Many engineers do not understand how grounding is implemented in circuit simulation. As a result, electromagnetic (EM) simulators are often misusedwith erroneous results. An 11-page white paper from AWR titled "Understanding Grounding Concepts in EM Simulators" defines ground connections in EM simulators. It also shows how to correctly choose among various grounding options. For example, many modern simulators support "local grounding," whereby different ports can use different ground definitions.

The paper begins by explaining how grounding is achieved in circuit simulation. The author, Dr. John M. Dunn, devotes a lot of this discussion to the examination of where ground is defined in EM simulators and how this is a function of the solver and port types. All EM simulators must define ports to derive the S-parameters, whether the port is considered for incident, transmitted, or reflected energy. A given S-parameter is defined as the ratio of the reflected or transmitted power to the incident power. All ports are assumed to be perfectly matched to the system's characteristic impedance, which means any wave going into the port will not be re-reflected back into the system. Yet EM simulators take different approaches to carrying out this procedure. The various types of ports used in EM simulators are thus examined in terms of how ground is defined for those ports.

To understand how simulators define ports and their associated grounds, it is essential to understand the different types of simulators that are available. The white paper classifies them according to basic two-dimensional (2D) simulators for transmission lines, through threedimensional (3D) planar simulators for planar circuits, to full-wave 3D simulators for complete 3D simulations. Surfaces to be modeled are covered by meshes formed of geometric shapes with smaller elements providing finer resolution.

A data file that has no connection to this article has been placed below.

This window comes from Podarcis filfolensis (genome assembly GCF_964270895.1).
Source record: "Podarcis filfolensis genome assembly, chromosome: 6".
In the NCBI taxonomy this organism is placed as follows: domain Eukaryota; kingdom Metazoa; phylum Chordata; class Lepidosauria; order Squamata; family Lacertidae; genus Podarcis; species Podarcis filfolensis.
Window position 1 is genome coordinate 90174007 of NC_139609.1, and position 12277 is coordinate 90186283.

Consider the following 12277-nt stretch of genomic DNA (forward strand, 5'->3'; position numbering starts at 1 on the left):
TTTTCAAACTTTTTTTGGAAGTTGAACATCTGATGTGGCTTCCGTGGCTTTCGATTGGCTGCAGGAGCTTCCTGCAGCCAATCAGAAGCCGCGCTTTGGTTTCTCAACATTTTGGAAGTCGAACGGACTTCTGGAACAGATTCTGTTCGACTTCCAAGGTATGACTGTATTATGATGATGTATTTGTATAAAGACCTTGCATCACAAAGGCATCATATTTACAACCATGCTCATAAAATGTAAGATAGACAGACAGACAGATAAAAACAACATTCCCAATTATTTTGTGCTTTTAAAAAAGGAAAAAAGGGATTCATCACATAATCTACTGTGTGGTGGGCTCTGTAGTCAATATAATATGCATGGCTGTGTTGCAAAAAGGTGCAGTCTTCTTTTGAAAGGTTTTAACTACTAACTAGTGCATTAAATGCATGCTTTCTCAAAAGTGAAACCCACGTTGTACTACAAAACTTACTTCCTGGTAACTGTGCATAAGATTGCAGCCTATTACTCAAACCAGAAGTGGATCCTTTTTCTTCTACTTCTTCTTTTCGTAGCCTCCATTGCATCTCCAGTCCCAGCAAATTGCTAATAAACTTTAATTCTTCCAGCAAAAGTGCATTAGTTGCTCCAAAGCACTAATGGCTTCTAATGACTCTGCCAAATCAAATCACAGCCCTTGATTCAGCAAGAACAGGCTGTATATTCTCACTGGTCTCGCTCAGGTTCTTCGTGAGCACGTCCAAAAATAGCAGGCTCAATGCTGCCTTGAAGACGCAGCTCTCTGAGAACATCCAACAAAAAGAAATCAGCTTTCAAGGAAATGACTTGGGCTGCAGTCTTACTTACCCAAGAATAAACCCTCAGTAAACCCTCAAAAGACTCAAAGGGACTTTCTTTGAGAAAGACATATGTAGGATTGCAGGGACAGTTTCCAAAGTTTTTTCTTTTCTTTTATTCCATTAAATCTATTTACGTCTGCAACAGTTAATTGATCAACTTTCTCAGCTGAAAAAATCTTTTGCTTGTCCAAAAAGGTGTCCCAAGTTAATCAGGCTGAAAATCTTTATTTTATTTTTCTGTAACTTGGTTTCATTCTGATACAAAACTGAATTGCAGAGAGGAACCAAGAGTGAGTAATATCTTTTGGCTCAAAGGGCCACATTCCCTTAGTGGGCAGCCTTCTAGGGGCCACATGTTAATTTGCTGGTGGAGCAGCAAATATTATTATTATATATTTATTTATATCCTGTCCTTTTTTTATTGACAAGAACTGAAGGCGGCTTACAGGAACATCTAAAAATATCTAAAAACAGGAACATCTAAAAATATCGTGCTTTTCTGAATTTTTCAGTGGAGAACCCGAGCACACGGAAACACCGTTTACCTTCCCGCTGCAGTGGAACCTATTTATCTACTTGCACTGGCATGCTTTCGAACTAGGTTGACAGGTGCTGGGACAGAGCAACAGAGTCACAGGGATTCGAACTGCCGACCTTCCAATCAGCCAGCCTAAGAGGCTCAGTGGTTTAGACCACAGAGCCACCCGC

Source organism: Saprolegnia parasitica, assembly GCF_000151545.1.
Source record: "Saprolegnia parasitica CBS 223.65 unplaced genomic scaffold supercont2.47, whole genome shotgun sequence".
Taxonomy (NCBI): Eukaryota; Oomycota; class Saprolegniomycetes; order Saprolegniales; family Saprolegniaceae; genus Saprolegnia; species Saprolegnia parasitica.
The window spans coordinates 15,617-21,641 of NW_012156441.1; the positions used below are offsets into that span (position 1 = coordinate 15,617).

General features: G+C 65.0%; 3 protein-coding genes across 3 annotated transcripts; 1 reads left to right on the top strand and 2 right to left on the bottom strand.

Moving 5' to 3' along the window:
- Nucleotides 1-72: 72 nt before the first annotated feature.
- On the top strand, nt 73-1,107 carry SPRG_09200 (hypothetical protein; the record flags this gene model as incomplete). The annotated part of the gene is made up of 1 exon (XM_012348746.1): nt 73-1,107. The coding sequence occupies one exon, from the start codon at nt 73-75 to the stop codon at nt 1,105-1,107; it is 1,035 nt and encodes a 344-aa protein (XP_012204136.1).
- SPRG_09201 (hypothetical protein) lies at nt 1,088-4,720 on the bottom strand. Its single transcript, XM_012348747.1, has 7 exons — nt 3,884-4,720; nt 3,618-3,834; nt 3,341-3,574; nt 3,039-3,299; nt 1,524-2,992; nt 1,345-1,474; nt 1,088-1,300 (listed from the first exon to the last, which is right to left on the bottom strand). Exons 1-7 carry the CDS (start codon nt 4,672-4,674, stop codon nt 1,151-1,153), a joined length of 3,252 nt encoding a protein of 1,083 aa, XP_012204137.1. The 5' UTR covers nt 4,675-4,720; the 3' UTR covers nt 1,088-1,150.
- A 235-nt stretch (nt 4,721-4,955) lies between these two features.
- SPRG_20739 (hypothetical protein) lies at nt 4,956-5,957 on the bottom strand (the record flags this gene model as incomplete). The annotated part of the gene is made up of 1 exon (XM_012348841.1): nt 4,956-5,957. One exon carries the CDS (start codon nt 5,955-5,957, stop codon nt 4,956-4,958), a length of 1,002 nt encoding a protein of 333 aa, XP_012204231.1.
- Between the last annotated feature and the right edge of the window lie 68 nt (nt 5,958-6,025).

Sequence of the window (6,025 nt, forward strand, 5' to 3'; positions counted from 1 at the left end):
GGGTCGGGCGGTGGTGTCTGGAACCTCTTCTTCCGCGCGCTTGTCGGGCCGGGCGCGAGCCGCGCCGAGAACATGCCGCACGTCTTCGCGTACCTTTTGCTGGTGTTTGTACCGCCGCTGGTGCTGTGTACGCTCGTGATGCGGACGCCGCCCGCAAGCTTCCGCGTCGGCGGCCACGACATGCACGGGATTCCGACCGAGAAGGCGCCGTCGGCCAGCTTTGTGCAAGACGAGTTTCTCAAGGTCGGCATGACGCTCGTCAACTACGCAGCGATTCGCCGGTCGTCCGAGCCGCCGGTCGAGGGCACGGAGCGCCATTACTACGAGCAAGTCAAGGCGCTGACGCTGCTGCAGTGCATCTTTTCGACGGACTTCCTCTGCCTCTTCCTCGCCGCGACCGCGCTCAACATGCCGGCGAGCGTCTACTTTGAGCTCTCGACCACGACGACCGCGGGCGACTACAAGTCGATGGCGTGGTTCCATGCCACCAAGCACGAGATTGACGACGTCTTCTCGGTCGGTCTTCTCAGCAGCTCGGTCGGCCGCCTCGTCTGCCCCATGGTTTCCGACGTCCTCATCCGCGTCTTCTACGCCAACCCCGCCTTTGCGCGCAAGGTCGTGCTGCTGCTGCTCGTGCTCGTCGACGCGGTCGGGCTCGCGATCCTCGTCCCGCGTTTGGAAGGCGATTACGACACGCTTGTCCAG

For example, 3D planar simulatorswhich also are known as 2 D simulatorsuse method of moments (MoM). The currents are solved on the conductors by meshing the lines into a series of triangles and rectangles. To get the current on each mesh, a matrix equation is solved. Ports are attached to excite the currents. The S-parameters can then be calculated. Although there are geometry restrictions, they do not pose a serious problem for many geometries of interest regarding boards, packages, and chips.

To show how circuit and EM simulators work with S-parameters, specific examples at the board, package, and chip level are discussed. The paper ends by providing circuit tricks that may aid ground studies, such as balanced ports and exposed ground nodes. To gain an understanding of EM-simulator grounding assumptions, the note emphasizes that the engineer must begin by looking at the ports. All ports have some type of grounding assumption. The document centers on the firm's AXIEM 2009 3D planar EM simulator, which enables the designer to specify where the ground reference is in a design.

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